- try to make friends with people who are in similar situations as me, or who understand the life. One of my best friends does the convention talk circuit and works half the year in Germany and half running around various places in the states when she is not working on a fellowship in Boston. I see her maybe a cumulative two weeks in person every year, but we talk almost daily online/chat/text/email/etc. Another good friend is a weekend professional dj and tends to be off on gigs more than she is 'home' working - and, same with her, while we don't get many chances to hang in person we are constantly in contact. These people understand my work and don't give me shit for 'not being around' and we all immediately pick up where things left off when stuff gets crazy in our lives and we can't be around as much as we want.

- I took up hobbies that required interaction with people and tended to involve clubs. Like, I row (boats), which is something I can do most places by joining a club, and rowers are usually pretty cool people and there is always someone trying to build a new team. Some places are better for sailing, so I've been learning to do that too, and again, you build up comradeship when you're doing an activity together and it typically ends with some drinks at the pub. When I am stuck in crappy places where I can't do either, I've done stuff like volunteered at an art film house (great parties) and joined a cycling gang (for weekend excursions and parties, not terrorizing people on my bike).

- Ultimately a lot of this got easier as I got older, like a lot of people are saying above. Part of it is developmental I think and the other part is just getting used to it. When you're young, this stuff is forced on you by your parents' decisions - I know in my case I raged about it, I was so angry and hurt all the time because I felt like I couldn't rely on anything or plan for anything longer than a few months out, and it felt so unfair. Especially when anybody I'd try to talk about it would be like 'oh but you TRAVEL! I am so jealous!', which completely missed the point. Now that I am older and have had a lot of time to think about this, I realize that, for good or ill, this was the lifestyle I was primed for, and it's how I am happiest. The thought of 'settling down' like most Americans my age do gives me the chills; I certainly tried to do it when I was younger and with guys I thought I could see myself being with forever, and I failed every time. I just got bored, like painfully, destructively bored, living like that. I was on a trip for work last month, and I ended up taking a week off to go chill out in Amsterdam during St. Nicholas' week, and I ended up thinking a lot about this while I watched families do their holiday thing (and I was drinking a beer in my underwear and watching from my hotel room); part of why it works for me is that I know I am doing it under the strength of my own skills, like I am powering my own boat - I am not relying on anybody else. Which struck me as hilarious since I'd been so angry about being forced along for my parents' ride, but had chosen to do the same for myself when I was older.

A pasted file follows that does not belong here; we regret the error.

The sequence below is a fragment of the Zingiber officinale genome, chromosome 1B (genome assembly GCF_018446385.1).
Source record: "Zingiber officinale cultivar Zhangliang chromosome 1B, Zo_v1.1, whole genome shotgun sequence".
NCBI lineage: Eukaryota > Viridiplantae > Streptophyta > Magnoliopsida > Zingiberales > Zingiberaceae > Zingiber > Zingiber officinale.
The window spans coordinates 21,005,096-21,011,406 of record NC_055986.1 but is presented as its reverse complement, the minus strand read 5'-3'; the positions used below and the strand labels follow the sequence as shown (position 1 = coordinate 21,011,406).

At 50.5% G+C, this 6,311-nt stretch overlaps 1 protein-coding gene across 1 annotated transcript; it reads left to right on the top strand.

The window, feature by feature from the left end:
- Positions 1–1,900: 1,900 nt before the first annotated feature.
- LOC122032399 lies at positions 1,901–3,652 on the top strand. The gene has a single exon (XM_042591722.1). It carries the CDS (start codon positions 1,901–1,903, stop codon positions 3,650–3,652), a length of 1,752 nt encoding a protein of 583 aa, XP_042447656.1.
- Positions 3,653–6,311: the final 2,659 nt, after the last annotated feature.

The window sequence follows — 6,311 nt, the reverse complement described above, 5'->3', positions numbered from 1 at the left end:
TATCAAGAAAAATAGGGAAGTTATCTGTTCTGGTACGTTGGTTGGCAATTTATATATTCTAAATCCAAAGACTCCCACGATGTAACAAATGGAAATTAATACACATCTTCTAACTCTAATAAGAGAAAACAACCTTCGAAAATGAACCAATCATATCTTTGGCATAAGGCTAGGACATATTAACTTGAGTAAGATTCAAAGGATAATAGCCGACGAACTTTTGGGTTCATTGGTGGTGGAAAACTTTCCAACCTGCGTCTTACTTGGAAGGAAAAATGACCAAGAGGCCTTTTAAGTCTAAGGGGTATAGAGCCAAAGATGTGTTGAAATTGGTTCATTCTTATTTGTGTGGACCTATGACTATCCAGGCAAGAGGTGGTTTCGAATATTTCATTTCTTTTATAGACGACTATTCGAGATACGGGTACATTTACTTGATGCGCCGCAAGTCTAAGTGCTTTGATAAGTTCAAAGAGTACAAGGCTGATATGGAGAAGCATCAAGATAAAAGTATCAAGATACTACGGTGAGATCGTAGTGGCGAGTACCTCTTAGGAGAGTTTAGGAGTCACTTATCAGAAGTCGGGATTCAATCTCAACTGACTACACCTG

Wow, sorry this is so long. I hope you find some of this helpful, it is a topic very close to my heart. Best of luck, whatever you decide to do. :)
posted by par court at 3:47 PM on January 30, 2013 [1 favorite]